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Frontiers of Biogeography

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A present and future assessment of the effectiveness of existing reserves in preserving three critically endangered freshwater turtles in Southeast Asia and South Asia

  • Author(s): Tan, Wei C.;
  • Ginal, Philipp;
  • Rhodin, Anders G.J.;
  • Iverson, John B.;
  • Rödder, Dennis
  • et al.
Abstract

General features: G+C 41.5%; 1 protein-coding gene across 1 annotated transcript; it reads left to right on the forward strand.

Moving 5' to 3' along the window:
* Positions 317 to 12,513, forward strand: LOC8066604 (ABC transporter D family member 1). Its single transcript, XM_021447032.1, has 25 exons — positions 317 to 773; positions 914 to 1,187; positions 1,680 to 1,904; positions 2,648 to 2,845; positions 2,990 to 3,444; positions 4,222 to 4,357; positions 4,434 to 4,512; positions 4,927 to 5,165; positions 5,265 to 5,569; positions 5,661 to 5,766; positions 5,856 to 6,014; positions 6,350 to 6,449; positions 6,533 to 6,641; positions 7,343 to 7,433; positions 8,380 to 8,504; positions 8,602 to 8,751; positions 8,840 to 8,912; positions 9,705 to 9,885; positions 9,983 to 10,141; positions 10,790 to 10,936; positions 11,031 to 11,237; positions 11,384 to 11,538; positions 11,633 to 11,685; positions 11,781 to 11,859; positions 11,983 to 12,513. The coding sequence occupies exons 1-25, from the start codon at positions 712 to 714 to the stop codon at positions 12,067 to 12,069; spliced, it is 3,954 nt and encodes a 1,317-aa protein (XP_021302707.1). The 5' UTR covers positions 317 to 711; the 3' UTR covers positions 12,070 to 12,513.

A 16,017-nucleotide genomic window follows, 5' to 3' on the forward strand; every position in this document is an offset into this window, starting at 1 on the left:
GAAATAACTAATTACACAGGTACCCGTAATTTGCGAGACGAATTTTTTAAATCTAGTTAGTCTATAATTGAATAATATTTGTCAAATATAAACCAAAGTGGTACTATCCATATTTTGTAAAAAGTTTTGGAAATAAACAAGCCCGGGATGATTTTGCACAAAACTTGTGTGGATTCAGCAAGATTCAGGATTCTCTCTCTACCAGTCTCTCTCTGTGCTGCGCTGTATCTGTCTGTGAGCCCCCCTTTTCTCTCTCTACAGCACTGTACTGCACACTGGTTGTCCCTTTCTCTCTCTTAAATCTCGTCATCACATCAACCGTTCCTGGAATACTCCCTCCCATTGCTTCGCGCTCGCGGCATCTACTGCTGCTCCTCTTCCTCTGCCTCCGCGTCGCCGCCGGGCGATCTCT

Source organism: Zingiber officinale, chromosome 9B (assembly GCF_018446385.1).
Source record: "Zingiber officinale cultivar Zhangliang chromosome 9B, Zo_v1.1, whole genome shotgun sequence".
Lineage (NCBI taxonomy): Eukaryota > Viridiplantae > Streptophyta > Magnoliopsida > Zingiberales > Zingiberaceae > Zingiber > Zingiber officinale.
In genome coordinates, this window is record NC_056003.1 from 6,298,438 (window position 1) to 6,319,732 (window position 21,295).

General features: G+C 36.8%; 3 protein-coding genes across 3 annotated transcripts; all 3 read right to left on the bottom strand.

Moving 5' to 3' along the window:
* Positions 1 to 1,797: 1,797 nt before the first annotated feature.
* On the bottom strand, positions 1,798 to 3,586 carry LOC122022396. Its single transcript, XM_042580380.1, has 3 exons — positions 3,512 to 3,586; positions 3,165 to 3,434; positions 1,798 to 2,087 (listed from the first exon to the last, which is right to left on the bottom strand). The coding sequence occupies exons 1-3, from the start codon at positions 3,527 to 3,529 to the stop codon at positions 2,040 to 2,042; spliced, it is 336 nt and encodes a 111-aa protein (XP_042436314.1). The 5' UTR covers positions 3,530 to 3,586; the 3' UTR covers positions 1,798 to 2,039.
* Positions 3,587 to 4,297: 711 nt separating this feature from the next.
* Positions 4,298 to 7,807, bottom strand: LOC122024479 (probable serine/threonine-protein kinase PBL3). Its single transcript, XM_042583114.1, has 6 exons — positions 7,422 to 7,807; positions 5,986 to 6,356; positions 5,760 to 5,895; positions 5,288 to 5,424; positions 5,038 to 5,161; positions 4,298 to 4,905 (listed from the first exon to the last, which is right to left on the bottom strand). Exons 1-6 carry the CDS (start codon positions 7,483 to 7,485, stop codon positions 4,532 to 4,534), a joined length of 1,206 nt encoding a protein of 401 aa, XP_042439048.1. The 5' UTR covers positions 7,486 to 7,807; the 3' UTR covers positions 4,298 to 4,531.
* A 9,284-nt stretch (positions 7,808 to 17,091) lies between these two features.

Tortoises and freshwater turtles are among the most threatened taxa of vertebrates in the world due to consumption, urban development, agriculture, and land and water pollution. About 50% of the currently recognised chelonian species are considered threatened with extinction according to the IUCN Red List. Asia is an epicentre for the turtle and tortoise extinction crisis, containing the highest diversity of threatened species. In this study, we used species distribution models (SDMs) to assess the effectiveness of existing protected areas across Southeast and South Asia for the conservation of three large critically endangered freshwater turtles (Batagur borneoensis, B. affinis, and Pelochelys cantorii). We derived the models based on selected bioclimatic variables at the sites of known species records. Our SDMs showed that Indonesia is of particular importance in prioritising conservation for these three species, containing the largest areas of suitable habitat within protected areas. However, when considering water surface coverage, Thailand has the highest proportion of suitable areas under protection. Our results suggest that the present cover of protected network reserves seems inadequate in terms of size and should be expanded to sustain populations of the three target species. Therefore, we identified priority areas and reserves critical for further field surveys to guide the potential discovery of novel populations. To investigate the effect of climate change, we also projected potential distributions onto ensembles of four IPCC story lines. As a result, we found larger extralimital areas of suitable environment for all three species, particularly northwards and inland. However, high degrees of uncertainty in climate conditions indicate few reserves may provide long term protection. Lastly, we review the threats and propose recommendations for conservation of these poorly known freshwater turtles.

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